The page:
Higher Education — Turning Up Ugly Belly of Alleged Abuse of Power

On television fictional crime series such as “Law & Order SUV” there are episodes about dirty cops.

Now that script is allegedly playing out in real life.

This time the story is about “dirty” professors.

The setting is John Jay College of Criminal Justice, based in Manhattan and supported by tax payer money.

As the New York Post reports, four professors, including three former department chairpersons, have been put on paid leave as the institution has a third party investigate the matter.

Three of the four are:

  • Barry Spunt, former head of sociology department
  • Anthony Marcus, former chair of anthropology department
  • Ric Curtis, also a former chair of the anthropology department.

The president of John Jay Karen Mason informed the school of the allegations and investigation via email. At this time it isn’t known if the accusers were students and/or members of the staff.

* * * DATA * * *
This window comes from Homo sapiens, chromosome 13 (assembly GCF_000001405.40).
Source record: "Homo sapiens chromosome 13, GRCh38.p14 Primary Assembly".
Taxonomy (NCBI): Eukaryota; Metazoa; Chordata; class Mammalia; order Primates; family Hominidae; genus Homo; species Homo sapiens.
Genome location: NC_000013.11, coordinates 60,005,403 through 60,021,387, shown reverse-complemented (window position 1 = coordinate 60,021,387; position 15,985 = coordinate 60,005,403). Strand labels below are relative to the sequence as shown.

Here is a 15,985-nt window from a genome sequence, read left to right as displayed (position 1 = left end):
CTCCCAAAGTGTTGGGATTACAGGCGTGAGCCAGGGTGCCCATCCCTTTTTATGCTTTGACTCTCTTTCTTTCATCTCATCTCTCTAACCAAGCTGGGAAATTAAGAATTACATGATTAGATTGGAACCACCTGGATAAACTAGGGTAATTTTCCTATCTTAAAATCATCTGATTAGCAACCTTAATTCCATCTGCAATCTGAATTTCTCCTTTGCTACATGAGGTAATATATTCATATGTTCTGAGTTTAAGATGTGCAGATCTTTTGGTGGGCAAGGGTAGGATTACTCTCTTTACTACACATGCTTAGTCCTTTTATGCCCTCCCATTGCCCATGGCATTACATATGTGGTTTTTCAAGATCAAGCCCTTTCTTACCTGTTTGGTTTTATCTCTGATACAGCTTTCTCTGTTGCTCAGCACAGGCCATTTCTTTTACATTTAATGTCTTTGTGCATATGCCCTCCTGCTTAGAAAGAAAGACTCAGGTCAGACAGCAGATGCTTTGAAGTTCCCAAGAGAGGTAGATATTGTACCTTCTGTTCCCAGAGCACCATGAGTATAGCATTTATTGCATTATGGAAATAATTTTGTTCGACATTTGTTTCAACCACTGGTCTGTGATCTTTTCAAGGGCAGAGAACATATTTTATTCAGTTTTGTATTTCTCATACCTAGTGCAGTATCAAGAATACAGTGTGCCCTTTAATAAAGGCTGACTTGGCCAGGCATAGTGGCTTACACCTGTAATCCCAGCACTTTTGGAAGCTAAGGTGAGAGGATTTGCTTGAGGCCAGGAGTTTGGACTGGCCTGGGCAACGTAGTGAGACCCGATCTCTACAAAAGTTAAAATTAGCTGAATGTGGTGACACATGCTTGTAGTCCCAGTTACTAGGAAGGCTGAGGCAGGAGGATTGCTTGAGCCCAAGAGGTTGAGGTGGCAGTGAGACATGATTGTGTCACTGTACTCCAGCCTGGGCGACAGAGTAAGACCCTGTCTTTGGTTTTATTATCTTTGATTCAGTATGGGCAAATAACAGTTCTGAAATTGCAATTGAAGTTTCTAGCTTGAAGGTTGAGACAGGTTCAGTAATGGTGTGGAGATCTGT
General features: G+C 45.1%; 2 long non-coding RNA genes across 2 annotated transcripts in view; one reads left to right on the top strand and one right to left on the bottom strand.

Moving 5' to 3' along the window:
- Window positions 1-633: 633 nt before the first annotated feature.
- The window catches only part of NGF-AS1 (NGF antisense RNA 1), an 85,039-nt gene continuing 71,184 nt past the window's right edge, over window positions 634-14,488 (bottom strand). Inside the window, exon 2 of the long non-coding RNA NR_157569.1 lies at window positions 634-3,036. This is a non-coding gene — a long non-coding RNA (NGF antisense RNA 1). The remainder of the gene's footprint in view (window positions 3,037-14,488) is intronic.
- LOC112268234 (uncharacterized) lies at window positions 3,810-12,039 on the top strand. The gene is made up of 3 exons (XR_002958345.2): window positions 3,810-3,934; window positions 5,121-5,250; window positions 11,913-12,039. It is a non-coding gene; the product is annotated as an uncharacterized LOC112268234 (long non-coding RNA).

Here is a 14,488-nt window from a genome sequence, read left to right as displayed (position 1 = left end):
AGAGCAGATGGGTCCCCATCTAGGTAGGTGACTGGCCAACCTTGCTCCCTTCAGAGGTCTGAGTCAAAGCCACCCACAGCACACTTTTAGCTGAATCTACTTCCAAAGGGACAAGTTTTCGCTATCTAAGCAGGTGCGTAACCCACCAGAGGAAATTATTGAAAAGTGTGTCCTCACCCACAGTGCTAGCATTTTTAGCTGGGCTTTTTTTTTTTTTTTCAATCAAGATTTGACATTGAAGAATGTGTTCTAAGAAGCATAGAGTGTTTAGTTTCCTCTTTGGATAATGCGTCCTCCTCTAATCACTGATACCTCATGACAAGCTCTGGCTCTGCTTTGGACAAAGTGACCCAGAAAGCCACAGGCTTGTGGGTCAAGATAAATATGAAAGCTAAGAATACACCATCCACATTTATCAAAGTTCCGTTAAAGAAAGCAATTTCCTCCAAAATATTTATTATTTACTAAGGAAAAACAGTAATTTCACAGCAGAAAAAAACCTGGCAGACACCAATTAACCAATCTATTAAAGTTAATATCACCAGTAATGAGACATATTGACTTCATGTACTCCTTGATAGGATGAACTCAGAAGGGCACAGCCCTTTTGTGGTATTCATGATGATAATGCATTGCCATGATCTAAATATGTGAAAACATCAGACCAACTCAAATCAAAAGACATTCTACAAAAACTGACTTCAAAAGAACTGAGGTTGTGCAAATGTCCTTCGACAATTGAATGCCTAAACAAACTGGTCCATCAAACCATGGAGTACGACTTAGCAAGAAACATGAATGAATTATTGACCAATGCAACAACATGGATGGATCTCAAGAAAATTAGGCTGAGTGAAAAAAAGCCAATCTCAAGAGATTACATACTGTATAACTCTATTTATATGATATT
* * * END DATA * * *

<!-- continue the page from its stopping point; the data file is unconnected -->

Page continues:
Given the power professors and deans have in academic institutions, it’s no surprise that there currently are a number of high-profile sexual harassment lawsuits against brandname universities.

They include “Jane Doe v. Columbia/Tom Hartford,” which is represented by powerhouse discrimination lawyer David Sanford.

Another is “Reitman v Ronell/N.Y.U.”

If either lawsuit goes to trial, what will also go on trial are the peculiar dynamics of academic institutions.

For example, how about the internal investigations they conduct regarding student complaints about sexual misconduct? Should those allegations be immediately turned over to official law enforcement? In addition, there is the issue of how much influence professors can have over a student’s professional future. That can trigger abuse of power not involving sex. Students can become unpaid work slaves.

Just as inside the beltway is breaking open to intense scrutiny so is higher education.

Incidentally, an outside threat is that Google, Apple, and IBM no longer require applicants to have college degrees. Also, what those reading the help-wanted ads will notice is that more employers want certificates for skills, not actual academic degrees. The latter often are perceived as too expensive in this era of extreme cost efficiency.

Academia may be the next institution for comprehensive disruption.

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